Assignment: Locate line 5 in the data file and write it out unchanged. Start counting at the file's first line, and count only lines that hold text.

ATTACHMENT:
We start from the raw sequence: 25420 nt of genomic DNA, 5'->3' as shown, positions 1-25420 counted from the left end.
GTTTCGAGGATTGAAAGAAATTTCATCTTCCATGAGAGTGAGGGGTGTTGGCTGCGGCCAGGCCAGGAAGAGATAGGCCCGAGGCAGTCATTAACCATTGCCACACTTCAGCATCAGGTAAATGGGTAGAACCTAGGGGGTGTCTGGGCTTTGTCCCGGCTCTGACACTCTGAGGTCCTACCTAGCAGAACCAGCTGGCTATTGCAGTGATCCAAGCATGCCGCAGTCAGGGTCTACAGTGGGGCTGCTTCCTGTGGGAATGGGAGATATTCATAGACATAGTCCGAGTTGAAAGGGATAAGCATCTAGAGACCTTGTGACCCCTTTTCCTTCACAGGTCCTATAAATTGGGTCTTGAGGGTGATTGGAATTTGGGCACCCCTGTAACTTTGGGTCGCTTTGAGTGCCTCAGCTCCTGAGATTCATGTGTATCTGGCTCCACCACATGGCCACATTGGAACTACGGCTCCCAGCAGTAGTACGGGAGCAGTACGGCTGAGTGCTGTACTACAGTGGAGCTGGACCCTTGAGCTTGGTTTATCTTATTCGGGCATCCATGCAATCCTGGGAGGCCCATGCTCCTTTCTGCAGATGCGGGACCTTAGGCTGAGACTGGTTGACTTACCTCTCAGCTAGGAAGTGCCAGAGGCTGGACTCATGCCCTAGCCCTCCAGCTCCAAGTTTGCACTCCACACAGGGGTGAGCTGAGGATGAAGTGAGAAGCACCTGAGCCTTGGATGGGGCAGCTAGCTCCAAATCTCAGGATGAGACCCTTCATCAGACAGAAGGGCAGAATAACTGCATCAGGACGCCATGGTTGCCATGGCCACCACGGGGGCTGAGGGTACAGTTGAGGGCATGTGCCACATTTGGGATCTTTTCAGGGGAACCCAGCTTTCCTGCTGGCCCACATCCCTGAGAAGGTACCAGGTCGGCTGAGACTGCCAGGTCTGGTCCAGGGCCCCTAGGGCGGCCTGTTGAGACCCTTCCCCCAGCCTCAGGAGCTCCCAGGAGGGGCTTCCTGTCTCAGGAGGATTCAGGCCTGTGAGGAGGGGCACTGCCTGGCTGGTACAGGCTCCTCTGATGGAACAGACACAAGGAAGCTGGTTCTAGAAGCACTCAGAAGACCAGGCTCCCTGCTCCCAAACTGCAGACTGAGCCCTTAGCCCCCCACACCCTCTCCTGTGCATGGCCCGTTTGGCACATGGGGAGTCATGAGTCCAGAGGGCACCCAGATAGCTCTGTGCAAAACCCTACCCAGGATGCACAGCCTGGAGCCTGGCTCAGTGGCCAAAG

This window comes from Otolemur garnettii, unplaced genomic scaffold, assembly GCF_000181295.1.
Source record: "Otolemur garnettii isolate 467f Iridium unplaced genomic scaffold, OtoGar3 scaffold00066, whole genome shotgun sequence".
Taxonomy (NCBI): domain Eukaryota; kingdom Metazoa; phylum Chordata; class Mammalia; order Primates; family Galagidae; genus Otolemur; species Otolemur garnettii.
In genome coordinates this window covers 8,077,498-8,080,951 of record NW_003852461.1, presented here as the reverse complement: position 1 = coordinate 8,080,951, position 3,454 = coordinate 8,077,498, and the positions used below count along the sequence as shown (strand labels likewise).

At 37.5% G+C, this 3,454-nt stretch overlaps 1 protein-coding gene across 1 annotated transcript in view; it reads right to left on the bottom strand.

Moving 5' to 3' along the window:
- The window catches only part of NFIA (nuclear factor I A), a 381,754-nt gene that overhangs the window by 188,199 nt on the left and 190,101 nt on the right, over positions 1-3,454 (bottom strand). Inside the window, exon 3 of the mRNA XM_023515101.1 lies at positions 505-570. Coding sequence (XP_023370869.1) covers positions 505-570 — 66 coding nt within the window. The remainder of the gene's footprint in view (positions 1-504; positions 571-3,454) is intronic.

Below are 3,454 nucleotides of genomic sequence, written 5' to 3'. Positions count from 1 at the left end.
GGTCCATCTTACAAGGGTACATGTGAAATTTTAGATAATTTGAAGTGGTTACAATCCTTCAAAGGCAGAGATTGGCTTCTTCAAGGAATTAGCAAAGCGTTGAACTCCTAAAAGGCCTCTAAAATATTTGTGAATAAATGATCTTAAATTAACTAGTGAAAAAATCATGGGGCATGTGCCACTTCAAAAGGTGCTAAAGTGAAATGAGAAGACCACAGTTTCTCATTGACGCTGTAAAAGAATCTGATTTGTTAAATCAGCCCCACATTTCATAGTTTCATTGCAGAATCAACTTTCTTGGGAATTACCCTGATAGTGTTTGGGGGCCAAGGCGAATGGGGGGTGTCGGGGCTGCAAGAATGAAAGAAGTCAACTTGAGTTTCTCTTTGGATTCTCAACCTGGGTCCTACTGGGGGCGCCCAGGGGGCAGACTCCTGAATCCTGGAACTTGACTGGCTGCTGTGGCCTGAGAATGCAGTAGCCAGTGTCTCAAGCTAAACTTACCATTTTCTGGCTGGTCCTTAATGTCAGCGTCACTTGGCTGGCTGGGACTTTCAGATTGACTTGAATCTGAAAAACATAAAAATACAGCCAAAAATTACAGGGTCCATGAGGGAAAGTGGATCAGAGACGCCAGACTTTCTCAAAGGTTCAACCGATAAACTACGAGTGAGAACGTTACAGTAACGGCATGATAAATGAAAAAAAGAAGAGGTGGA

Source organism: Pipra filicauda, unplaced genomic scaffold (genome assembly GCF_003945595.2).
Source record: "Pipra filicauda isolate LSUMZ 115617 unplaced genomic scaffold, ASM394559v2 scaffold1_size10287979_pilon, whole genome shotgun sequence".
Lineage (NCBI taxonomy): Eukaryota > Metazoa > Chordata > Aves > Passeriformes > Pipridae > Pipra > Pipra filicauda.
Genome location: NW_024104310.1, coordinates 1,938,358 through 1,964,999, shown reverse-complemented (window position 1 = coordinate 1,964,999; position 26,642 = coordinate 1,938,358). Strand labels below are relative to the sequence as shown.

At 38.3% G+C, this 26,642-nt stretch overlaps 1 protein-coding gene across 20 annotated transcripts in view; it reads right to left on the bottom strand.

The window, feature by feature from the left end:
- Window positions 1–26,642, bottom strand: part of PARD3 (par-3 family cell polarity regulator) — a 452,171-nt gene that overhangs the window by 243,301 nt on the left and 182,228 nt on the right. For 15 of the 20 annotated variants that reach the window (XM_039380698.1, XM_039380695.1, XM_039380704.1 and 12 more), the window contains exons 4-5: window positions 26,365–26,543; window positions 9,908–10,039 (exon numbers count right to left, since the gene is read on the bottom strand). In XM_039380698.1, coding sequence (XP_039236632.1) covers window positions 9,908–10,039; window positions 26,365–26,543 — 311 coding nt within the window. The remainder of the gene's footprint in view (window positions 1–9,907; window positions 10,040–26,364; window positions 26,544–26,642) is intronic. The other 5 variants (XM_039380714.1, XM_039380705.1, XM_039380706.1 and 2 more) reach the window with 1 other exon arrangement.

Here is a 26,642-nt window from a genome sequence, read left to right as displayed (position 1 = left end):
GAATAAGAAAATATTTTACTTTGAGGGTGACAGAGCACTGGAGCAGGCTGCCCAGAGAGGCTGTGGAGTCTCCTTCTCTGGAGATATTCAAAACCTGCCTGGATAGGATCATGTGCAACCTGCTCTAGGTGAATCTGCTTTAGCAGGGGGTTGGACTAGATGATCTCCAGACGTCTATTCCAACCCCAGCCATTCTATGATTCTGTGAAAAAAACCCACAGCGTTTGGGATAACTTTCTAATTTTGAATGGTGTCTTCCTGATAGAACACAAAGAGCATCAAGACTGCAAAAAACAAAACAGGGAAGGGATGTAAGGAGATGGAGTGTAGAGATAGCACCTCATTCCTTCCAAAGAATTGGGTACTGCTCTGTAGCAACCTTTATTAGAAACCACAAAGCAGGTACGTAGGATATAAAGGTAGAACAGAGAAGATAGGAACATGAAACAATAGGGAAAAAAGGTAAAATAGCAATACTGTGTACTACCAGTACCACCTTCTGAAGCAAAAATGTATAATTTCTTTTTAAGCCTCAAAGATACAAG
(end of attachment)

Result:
Taxonomy (NCBI): domain Eukaryota; kingdom Metazoa; phylum Chordata; class Mammalia; order Primates; family Galagidae; genus Otolemur; species Otolemur garnettii.